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Java Environment

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A Java Virtual Machine (JVM) is a collection of programs and data structures that uses a virtual machine to execute computer programs and scripts.

Java Environment

     

 

A Java Virtual Machine (JVM) is a collection of programs and data structures that uses a virtual machine to execute computer programs and scripts. The JVM is distributed along with a set of standard class libraries which implement the Java API (Application Programming Interface). The virtual machine and API have to be consistent with each other and are therefore bundled together as the Java Runtime Environment. Java Virtual Machines mainly run Java (programming language) code, while a JVM can also runs other programming languages. JVM is the main component of the Java Platform. Java can be both middleware as well as a platform as JVMs are available for many hardware and software platforms. Since the JVM converts the source code into the byte code that why java is said to be platform independent language means once the source is compiled (i.e. once the source code converted into the bytecode) the complied code can run any platform regarding the platform must have the JVM. The JVM also provides us a unique features known as Automated Exception Handling. This Automated Exception Handling feature provides us a 'root-cause' debugging information for every software error (exception) regardless of the source code.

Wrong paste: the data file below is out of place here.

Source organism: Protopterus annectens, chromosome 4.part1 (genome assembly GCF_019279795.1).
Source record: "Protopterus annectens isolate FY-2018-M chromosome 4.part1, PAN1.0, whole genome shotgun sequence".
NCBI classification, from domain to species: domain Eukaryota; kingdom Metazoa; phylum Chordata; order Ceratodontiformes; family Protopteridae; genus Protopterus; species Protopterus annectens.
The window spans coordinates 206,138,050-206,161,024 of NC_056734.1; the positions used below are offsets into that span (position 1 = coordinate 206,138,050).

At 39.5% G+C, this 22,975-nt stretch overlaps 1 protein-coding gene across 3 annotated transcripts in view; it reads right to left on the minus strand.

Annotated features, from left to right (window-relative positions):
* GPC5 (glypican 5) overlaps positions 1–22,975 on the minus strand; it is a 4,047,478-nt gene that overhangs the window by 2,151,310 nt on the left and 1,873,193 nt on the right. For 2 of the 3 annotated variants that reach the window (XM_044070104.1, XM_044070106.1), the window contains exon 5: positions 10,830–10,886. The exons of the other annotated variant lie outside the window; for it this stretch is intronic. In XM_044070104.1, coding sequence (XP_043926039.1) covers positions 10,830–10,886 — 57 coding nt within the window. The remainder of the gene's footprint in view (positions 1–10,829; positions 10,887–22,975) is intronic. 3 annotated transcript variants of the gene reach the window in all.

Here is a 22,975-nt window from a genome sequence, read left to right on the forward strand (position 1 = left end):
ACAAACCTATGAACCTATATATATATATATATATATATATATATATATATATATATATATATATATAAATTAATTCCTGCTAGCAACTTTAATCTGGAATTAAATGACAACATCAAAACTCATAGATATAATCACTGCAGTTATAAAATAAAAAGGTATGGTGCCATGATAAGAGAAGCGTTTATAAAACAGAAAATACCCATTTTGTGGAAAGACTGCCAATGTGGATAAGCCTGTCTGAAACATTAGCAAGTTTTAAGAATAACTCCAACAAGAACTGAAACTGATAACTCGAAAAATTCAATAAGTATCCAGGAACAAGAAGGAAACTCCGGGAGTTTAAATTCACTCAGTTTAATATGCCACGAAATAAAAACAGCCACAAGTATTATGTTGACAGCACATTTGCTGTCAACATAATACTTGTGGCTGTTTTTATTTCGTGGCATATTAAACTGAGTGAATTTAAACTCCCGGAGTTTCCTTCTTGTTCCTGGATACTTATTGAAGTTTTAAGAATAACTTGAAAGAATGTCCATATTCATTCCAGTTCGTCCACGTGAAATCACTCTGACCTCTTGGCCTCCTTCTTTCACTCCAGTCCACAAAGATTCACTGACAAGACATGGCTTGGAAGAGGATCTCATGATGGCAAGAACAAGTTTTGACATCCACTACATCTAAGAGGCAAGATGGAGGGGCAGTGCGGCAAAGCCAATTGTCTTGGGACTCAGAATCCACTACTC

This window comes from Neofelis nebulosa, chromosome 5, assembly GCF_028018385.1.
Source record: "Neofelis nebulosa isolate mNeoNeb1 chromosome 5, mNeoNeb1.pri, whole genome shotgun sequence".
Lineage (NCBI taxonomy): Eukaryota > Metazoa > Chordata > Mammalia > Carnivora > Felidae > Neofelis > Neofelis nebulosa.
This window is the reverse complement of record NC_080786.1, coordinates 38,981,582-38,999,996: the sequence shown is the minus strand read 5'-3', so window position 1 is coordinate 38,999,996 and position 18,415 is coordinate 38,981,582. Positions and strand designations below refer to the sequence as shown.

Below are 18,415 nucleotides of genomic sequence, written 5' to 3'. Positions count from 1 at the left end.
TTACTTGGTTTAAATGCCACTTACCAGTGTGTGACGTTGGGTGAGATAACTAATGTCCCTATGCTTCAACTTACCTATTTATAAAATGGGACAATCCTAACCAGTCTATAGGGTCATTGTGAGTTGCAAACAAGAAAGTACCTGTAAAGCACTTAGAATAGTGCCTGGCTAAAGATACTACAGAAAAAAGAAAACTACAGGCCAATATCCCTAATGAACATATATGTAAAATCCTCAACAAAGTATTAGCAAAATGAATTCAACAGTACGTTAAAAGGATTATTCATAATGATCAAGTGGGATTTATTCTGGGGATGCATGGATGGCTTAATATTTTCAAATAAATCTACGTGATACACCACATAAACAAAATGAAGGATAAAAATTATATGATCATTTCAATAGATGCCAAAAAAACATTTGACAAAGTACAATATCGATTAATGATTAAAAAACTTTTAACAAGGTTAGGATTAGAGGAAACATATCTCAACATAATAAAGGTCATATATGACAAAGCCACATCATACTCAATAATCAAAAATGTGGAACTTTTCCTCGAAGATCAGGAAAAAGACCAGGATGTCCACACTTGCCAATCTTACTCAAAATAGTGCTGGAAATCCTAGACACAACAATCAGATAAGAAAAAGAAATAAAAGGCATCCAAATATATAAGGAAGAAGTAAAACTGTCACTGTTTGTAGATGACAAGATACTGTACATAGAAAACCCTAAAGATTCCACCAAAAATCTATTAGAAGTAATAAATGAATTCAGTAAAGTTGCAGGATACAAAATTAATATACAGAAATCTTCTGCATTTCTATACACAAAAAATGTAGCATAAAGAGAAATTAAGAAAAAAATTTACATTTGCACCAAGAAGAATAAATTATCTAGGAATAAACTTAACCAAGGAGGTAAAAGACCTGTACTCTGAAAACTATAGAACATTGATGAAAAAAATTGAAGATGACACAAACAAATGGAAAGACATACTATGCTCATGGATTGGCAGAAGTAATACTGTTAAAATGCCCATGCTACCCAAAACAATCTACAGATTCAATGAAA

Execution environment

  
Programs that are to be run on a JVM must be compiled into a standardized portable binary format, that usual comes in the form of .class files. A program may have several classes in different files. Multiple class files are packaged together in a .jar file so that large programs can be made easier for their distribution.

Java runtime environment executes .class or .jar files,  follow JVM instruction set by interpreting it. Java runtime environment can also use just-in-time compiler (JIT) such as Sun's HotSpot.

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Posted on: April 3, 2006

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